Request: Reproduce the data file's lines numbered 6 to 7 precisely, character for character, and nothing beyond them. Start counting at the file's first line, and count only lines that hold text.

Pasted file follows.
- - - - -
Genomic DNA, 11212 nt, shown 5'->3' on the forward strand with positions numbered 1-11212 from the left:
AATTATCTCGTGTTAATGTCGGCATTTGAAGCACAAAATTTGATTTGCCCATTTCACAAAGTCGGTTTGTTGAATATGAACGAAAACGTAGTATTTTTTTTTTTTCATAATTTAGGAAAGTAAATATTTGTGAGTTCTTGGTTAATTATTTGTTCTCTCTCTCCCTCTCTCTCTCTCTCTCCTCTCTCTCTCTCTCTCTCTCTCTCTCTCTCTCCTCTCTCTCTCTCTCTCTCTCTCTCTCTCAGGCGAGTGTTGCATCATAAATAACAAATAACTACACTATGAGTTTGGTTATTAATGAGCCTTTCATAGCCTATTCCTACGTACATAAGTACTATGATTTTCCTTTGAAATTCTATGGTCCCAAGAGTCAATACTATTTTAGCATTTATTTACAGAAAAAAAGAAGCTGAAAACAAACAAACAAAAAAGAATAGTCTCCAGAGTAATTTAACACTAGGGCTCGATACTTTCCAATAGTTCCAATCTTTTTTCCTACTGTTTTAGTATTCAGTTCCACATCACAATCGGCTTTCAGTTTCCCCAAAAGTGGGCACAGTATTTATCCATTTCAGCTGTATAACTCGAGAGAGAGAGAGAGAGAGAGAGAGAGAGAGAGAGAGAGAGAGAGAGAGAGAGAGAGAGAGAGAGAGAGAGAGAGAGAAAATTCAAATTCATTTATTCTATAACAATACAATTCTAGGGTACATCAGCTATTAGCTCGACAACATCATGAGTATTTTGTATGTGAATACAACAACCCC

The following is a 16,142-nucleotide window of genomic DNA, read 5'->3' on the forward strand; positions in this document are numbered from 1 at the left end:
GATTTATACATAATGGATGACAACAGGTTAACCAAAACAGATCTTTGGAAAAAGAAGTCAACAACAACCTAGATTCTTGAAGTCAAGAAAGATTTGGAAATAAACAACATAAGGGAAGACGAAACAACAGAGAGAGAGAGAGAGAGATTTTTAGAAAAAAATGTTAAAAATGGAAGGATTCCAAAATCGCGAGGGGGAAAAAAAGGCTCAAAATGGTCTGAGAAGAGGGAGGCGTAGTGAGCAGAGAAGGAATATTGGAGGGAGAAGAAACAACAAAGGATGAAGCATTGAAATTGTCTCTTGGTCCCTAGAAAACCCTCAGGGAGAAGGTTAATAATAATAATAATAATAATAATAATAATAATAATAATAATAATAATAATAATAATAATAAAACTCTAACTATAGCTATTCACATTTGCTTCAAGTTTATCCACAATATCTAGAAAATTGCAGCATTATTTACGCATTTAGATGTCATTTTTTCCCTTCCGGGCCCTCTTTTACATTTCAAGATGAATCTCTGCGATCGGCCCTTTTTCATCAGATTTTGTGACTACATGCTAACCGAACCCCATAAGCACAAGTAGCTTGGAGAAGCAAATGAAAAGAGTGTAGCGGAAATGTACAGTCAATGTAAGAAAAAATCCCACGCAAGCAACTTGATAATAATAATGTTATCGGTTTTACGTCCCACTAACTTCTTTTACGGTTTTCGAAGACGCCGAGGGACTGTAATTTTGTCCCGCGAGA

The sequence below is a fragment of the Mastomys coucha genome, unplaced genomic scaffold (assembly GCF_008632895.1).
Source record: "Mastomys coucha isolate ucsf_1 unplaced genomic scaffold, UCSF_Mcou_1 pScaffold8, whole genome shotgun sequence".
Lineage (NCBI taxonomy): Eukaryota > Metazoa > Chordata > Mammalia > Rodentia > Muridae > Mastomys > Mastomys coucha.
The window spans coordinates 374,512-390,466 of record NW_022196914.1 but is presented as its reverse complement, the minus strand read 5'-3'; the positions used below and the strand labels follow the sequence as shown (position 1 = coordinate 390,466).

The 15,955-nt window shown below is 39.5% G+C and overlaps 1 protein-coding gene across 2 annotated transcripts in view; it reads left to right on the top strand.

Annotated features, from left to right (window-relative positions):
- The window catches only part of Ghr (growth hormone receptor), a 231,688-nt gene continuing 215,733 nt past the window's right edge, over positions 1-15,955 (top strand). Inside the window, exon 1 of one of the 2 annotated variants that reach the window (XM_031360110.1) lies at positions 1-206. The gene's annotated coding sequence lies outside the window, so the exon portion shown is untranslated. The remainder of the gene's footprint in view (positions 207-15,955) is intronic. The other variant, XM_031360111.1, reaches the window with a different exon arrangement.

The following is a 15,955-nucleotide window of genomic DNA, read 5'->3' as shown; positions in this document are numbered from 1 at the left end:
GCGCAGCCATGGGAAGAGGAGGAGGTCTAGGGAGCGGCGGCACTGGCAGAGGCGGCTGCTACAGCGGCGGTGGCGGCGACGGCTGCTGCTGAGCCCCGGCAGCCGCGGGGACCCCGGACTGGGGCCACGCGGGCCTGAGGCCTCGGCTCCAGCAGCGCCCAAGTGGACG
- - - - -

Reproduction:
Source record: "Mastomys coucha isolate ucsf_1 unplaced genomic scaffold, UCSF_Mcou_1 pScaffold8, whole genome shotgun sequence".
Lineage (NCBI taxonomy): Eukaryota > Metazoa > Chordata > Mammalia > Rodentia > Muridae > Mastomys > Mastomys coucha.